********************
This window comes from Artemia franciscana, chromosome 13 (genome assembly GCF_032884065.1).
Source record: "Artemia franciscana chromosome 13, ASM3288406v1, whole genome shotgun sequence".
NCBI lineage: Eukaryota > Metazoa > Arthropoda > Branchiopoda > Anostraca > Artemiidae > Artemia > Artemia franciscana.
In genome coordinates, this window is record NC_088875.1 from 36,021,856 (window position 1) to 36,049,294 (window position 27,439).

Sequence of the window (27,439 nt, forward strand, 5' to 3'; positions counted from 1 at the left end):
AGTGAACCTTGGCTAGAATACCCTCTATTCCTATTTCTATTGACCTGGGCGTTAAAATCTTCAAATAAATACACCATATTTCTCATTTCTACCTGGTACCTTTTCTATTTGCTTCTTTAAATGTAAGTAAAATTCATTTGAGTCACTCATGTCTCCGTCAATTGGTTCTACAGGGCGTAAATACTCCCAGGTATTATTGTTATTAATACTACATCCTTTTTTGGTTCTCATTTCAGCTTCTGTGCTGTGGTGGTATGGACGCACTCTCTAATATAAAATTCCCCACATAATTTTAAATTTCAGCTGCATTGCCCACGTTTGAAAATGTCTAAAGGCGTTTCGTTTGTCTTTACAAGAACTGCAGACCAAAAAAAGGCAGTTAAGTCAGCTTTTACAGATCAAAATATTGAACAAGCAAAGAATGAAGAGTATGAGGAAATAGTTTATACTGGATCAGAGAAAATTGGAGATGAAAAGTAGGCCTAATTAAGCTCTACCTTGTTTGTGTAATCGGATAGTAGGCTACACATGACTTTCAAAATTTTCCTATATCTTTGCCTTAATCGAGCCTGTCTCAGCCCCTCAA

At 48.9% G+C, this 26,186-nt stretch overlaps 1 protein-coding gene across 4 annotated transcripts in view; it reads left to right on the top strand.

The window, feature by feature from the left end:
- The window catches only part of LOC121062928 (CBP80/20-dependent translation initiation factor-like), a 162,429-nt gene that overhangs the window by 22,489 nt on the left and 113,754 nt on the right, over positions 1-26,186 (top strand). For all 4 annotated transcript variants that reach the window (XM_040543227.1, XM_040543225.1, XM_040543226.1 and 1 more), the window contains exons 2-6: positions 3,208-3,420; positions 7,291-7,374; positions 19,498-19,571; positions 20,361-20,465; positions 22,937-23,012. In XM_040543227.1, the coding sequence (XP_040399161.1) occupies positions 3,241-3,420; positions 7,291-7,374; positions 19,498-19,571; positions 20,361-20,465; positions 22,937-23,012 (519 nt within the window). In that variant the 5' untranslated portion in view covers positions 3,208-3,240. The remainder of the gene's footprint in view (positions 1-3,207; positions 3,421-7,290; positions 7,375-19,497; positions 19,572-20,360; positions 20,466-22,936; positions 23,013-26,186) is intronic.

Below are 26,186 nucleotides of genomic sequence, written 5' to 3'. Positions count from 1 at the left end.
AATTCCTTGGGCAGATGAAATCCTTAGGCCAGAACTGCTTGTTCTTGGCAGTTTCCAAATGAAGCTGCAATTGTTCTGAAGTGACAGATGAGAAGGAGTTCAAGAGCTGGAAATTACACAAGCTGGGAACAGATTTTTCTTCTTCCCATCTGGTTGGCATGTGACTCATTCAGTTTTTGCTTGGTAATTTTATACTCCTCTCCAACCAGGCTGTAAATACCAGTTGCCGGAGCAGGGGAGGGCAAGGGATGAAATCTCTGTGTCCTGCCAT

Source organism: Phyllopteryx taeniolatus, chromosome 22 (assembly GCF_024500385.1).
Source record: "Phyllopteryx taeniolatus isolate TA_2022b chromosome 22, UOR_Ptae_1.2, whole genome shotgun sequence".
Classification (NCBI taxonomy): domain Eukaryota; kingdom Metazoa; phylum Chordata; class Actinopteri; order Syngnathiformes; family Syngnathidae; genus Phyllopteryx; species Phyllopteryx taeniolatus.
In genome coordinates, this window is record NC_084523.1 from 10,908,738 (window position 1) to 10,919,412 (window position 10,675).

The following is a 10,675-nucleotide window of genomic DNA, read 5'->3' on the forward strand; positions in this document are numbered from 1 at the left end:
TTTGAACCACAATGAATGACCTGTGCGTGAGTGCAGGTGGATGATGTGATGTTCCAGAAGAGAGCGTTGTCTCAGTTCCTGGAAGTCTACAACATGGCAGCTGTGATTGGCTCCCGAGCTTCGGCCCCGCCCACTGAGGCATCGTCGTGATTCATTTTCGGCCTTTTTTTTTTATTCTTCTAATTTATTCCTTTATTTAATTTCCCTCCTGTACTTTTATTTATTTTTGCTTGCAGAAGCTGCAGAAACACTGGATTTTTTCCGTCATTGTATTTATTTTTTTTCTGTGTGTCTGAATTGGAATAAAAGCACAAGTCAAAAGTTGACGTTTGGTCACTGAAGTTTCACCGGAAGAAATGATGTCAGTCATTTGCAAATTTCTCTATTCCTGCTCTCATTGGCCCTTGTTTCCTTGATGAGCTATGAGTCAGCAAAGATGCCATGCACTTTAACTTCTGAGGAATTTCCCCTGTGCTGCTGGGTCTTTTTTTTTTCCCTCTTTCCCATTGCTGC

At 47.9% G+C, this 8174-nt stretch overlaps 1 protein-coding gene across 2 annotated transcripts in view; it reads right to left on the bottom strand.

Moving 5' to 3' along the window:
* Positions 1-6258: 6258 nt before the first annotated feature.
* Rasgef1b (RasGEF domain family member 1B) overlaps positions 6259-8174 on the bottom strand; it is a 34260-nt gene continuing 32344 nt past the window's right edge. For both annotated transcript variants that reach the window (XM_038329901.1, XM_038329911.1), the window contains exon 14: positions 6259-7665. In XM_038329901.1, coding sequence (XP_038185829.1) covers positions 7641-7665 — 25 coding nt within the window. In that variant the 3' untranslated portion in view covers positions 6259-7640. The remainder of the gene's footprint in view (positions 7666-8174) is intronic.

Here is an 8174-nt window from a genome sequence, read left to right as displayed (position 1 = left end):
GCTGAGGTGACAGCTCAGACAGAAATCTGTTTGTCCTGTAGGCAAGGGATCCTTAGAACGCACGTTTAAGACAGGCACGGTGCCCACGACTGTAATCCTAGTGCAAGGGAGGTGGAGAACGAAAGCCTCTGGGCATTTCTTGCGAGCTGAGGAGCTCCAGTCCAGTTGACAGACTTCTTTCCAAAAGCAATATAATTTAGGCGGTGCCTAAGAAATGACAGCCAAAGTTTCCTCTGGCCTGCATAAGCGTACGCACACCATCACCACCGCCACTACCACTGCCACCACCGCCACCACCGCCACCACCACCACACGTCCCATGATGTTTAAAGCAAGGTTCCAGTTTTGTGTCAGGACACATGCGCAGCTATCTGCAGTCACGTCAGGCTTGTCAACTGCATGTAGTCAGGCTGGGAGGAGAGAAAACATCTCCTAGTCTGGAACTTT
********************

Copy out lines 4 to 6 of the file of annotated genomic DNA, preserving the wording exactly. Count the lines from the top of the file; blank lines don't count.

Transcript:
In genome coordinates, this window is record NC_088875.1 from 36,021,856 (window position 1) to 36,049,294 (window position 27,439).

Sequence of the window (27,439 nt, forward strand, 5' to 3'; positions counted from 1 at the left end):
AGTGAACCTTGGCTAGAATACCCTCTATTCCTATTTCTATTGACCTGGGCGTTAAAATCTTCAAATAAATACACCATATTTCTCATTTCTACCTGGTACCTTTTCTATTTGCTTCTTTAAATGTAAGTAAAATTCATTTGAGTCACTCATGTCTCCGTCAATTGGTTCTACAGGGCGTAAATACTCCCAGGTATTATTGTTATTAATACTACATCCTTTTTTGGTTCTCATTTCAGCTTCTGTGCTGTGGTGGTATGGACGCACTCTCTAATATAAAATTCCCCACATAATTTTAAATTTCAGCTGCATTGCCCACGTTTGAAAATGTCTAAAGGCGTTTCGTTTGTCTTTACAAGAACTGCAGACCAAAAAAAGGCAGTTAAGTCAGCTTTTACAGATCAAAATATTGAACAAGCAAAGAATGAAGAGTATGAGGAAATAGTTTATACTGGATCAGAGAAAATTGGAGATGAAAAGTAGGCCTAATTAAGCTCTACCTTGTTTGTGTAATCGGATAGTAGGCTACACATGACTTTCAAAATTTTCCTATATCTTTGCCTTAATCGAGCCTGTCTCAGCCCCTCAA